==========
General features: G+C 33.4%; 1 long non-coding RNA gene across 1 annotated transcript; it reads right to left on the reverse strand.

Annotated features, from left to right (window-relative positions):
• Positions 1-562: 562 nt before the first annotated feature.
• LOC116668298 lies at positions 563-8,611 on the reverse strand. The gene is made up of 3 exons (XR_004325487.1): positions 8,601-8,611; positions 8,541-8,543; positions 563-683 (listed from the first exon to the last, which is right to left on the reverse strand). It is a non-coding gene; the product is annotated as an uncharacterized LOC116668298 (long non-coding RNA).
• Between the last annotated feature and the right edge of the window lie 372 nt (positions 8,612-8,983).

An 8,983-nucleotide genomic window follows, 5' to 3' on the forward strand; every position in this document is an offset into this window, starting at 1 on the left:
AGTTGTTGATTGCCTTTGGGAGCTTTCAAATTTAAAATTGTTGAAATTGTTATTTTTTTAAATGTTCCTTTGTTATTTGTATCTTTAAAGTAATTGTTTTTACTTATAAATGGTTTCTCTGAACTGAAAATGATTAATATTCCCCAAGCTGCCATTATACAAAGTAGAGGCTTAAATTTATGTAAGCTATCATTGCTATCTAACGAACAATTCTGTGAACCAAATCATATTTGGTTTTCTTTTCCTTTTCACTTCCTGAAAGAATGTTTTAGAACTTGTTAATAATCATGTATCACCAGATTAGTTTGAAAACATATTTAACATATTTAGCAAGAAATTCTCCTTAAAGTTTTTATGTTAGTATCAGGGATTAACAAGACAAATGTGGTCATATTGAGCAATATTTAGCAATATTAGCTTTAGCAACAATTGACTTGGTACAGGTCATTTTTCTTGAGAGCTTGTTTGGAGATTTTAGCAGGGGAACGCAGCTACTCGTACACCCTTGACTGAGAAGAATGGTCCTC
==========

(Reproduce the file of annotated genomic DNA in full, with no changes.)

General features: G+C 33.4%; 1 long non-coding RNA gene across 1 annotated transcript; it reads right to left on the reverse strand.

Annotated features, from left to right (window-relative positions):
• Positions 1-562: 562 nt before the first annotated feature.
• LOC116668298 lies at positions 563-8,611 on the reverse strand. The gene is made up of 3 exons (XR_004325487.1): positions 8,601-8,611; positions 8,541-8,543; positions 563-683 (listed from the first exon to the last, which is right to left on the reverse strand). It is a non-coding gene; the product is annotated as an uncharacterized LOC116668298 (long non-coding RNA).
• Between the last annotated feature and the right edge of the window lie 372 nt (positions 8,612-8,983).

An 8,983-nucleotide genomic window follows, 5' to 3' on the forward strand; every position in this document is an offset into this window, starting at 1 on the left:
AGTTGTTGATTGCCTTTGGGAGCTTTCAAATTTAAAATTGTTGAAATTGTTATTTTTTTAAATGTTCCTTTGTTATTTGTATCTTTAAAGTAATTGTTTTTACTTATAAATGGTTTCTCTGAACTGAAAATGATTAATATTCCCCAAGCTGCCATTATACAAAGTAGAGGCTTAAATTTATGTAAGCTATCATTGCTATCTAACGAACAATTCTGTGAACCAAATCATATTTGGTTTTCTTTTCCTTTTCACTTCCTGAAAGAATGTTTTAGAACTTGTTAATAATCATGTATCACCAGATTAGTTTGAAAACATATTTAACATATTTAGCAAGAAATTCTCCTTAAAGTTTTTATGTTAGTATCAGGGATTAACAAGACAAATGTGGTCATATTGAGCAATATTTAGCAATATTAGCTTTAGCAACAATTGACTTGGTACAGGTCATTTTTCTTGAGAGCTTGTTTGGAGATTTTAGCAGGGGAACGCAGCTACTCGTACACCCTTGACTGAGAAGAATGGTCCTC